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The BBC's Rory Cellan Jones
"The real embarrassment has been how easy the system has been to hack"
 real 56k

Computer security consultant Robert Shifreen:
"It is going to do Microsoft an awful lot of damage"
 real 28k

Oliver Roll, Microsoft UK
"We have called in the FBI to help us with the investigation"
 real 56k

Friday, 27 October, 2000, 16:23 GMT 17:23 UK
Microsoft software 'stolen'
Graphic BBC
The world's biggest software company, Microsoft, says hackers have broken into its corporate computer network.

They did in fact access the source codes - you bet this is an issue of great importance

Steve Ballmer, Microsoft
The hackers gained access to the source code, or blueprints, of Microsoft's Windows-based software, which is estimated to run on about 90% of the world's PCs.

But Microsoft's president and chief executive, Steve Ballmer, insisted they had not been able to tamper with any of the company's key programs.

He said: "It is clear that hackers did see some of our source code.

"I can assure you that we know there has been no compromise of the integrity of the source code; that it has not been modified or tampered with in any way."

Serious consequences

Microsoft's abuse of its near monopoly and refusal to share its source code have been at the centre of a long-running and bitter legal battle with the US authorities.

This is a deplorable act of industrial espionage

The security failure could create serious commercial problems for Microsoft if the hackers managed to download source code.

But more than this, if the hackers were able to tamper with the code, and Microsoft did not discover the changes, there could be problems for customers who might buy any affected products.

Earlier, Microsoft had been tight-lipped: "We recently became aware of a hack to our corporate network.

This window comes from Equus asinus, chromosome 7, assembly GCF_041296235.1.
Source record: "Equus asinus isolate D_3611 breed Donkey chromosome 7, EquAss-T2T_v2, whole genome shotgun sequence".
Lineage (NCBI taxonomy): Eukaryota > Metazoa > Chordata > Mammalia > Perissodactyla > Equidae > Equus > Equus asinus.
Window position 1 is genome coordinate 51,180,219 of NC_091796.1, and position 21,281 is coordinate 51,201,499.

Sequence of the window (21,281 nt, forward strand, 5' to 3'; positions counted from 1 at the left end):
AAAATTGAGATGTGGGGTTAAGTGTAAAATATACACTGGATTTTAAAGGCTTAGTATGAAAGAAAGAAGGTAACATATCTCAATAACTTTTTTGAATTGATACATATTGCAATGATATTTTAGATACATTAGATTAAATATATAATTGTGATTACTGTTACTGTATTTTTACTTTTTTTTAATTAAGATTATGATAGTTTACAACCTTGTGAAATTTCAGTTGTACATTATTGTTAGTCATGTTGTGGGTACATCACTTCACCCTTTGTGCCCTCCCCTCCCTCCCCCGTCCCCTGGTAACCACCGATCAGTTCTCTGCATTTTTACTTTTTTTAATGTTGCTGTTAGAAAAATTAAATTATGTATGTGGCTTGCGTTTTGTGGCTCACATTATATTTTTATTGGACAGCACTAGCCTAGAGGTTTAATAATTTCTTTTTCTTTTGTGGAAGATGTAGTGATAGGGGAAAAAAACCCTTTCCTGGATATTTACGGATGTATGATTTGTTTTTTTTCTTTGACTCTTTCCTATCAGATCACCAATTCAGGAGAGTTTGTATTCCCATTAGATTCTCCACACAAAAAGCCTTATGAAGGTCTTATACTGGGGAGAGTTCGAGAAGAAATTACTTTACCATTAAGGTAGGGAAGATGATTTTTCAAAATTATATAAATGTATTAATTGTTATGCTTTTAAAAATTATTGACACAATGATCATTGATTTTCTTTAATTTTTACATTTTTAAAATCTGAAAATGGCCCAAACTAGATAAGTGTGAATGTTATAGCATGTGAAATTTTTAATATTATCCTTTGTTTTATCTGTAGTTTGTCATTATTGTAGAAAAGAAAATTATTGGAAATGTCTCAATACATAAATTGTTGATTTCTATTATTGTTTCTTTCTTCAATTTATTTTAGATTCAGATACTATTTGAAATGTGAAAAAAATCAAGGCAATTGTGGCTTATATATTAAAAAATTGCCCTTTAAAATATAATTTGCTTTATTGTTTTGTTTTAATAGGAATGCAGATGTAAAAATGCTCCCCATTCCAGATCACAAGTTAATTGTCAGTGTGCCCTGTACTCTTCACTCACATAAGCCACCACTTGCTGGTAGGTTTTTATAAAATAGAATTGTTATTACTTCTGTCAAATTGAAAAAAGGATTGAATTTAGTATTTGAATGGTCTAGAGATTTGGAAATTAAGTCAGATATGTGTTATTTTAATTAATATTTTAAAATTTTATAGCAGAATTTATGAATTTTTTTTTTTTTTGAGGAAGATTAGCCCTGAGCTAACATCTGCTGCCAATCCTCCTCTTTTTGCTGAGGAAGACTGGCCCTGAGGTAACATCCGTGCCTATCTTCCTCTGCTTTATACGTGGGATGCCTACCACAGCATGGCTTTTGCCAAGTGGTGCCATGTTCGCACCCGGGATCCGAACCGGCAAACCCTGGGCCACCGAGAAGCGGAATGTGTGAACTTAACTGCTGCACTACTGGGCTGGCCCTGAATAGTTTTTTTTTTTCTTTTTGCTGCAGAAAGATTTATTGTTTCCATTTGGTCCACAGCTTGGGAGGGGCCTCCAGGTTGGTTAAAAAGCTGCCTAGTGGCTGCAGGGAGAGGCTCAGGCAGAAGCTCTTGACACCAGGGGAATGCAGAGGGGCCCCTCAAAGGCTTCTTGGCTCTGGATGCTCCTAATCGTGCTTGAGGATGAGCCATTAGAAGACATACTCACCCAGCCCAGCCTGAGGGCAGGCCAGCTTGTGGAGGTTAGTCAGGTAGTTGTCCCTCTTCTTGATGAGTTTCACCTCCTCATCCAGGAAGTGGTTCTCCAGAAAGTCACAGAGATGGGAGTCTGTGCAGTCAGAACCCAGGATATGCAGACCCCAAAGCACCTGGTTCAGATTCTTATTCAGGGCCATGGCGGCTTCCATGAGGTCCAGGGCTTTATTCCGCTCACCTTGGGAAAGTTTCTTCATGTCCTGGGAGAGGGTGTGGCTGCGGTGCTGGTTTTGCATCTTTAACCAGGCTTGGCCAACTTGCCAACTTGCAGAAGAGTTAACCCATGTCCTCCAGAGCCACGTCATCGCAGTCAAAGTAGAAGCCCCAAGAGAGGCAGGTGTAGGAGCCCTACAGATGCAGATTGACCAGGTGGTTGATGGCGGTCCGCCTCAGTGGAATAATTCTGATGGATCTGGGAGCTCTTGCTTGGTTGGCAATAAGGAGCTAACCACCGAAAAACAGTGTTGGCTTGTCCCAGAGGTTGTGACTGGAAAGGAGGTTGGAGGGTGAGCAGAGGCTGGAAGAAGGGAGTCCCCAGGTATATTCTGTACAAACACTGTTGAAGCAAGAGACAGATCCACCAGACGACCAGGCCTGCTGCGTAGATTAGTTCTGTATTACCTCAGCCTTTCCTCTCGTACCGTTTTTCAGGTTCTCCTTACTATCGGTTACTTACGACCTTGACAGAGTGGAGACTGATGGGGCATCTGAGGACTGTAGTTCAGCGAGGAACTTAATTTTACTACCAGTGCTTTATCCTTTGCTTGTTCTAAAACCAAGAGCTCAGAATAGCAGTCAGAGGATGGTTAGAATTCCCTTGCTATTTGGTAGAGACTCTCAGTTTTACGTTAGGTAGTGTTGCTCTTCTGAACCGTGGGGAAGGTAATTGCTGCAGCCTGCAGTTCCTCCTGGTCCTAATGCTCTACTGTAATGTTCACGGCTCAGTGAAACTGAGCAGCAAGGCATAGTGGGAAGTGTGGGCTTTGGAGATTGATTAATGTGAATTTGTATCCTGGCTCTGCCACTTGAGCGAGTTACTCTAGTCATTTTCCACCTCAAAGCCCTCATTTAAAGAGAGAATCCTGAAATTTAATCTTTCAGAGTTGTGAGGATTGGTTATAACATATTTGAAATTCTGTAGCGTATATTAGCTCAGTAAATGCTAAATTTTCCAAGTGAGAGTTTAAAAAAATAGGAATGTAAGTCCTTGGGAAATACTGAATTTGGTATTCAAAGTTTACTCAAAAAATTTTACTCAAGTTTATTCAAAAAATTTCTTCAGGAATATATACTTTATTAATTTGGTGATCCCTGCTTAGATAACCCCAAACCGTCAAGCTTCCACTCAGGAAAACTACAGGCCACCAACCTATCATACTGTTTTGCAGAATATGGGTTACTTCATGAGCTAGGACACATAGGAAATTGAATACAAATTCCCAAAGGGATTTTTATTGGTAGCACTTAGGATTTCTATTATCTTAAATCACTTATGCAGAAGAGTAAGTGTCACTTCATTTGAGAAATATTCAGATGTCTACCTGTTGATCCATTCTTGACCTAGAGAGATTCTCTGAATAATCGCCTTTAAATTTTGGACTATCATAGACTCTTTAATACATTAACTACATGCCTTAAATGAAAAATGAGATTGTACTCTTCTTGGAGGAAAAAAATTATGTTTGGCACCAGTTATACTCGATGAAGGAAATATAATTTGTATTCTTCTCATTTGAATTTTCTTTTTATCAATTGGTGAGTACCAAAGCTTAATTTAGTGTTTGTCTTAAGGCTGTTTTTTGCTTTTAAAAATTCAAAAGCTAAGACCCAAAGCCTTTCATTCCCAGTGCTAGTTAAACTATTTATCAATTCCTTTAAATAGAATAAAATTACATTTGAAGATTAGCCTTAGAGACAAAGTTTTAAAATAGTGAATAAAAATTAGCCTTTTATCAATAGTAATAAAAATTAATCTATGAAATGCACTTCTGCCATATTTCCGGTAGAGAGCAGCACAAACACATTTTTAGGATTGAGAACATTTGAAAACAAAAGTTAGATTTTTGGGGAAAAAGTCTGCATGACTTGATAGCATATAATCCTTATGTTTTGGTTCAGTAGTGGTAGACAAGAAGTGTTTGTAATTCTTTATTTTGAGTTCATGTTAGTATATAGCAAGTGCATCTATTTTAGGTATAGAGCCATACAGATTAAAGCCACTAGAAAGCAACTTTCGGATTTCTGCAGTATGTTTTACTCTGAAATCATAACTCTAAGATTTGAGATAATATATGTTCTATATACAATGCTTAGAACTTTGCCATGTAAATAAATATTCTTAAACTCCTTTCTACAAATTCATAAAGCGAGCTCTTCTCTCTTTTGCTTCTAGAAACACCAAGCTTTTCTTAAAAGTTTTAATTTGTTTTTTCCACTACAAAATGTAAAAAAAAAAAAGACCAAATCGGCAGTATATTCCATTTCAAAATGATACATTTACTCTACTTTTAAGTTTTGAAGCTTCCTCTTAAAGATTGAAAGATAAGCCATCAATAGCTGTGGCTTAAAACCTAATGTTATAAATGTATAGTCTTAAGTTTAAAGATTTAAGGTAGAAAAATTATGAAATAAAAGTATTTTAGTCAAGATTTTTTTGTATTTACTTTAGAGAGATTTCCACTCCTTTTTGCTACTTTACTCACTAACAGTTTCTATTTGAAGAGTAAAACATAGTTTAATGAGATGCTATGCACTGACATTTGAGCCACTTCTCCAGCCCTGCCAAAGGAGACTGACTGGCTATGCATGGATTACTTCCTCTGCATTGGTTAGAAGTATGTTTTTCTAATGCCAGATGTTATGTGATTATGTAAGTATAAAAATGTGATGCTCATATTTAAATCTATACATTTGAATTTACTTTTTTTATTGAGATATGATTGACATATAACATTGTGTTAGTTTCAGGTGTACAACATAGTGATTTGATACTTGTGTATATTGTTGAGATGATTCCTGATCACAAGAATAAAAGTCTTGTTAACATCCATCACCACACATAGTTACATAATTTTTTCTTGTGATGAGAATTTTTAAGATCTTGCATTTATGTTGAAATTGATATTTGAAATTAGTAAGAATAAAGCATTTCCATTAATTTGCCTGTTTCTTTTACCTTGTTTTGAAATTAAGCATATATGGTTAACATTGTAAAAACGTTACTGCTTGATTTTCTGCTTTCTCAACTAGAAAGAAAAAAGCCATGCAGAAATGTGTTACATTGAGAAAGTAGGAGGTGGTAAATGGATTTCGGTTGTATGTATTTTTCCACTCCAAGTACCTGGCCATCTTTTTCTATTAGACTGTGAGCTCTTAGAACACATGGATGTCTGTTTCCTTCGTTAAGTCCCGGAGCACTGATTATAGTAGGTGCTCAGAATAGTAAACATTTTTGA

"Microsoft is moving aggressively to isolate the problem and ensure the security of our internal network."

Russian connection

While the firm's reluctance to say much is understandable, more details of the attack have been reported in New York's Wall Street Journal.

It says the security breach was discovered by staff on Wednesday. They detected internal passwords being sent remotely to an e-mail account in St Petersburg in Russia.

Electronic logs apparently showed that the passwords were being used to transfer source code.

Computer security experts say the hackers appear to have used a virus called Qaz to break into Microsoft's network.

They say Qaz first surfaced in China in July and is a "worm" virus, which makes copies of itself to spread throughout a network.


Once installed, the Qaz program allows hackers unauthorised access to the network by, for example, relaying back to them passwords and other secret information.

It is also believed that the virus entered Microsoft's system within an inconspicuous-looking e-mail and, once inside, began replicating.

This kind of virus is known as a Trojan, after the Trojan Horse of Greek mythology, which was used to end the siege of Troy.

Astonishingly, the hackers are believed to have had access to Microsoft's network for three months before the breach was detected.

Microsoft says it has referred the attack to the US Federal Bureau of Investigation (FBI) and is working with the authorities to "protect its intellectual property".

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See also:

17 Jun 00 | Sci/Tech
AOL hit by hackers
26 Sep 00 | Business
Time on Microsoft's side
03 Jul 00 | Business
Oracle loses president
26 Oct 00 | Business
Microsoft relaunch for MSN
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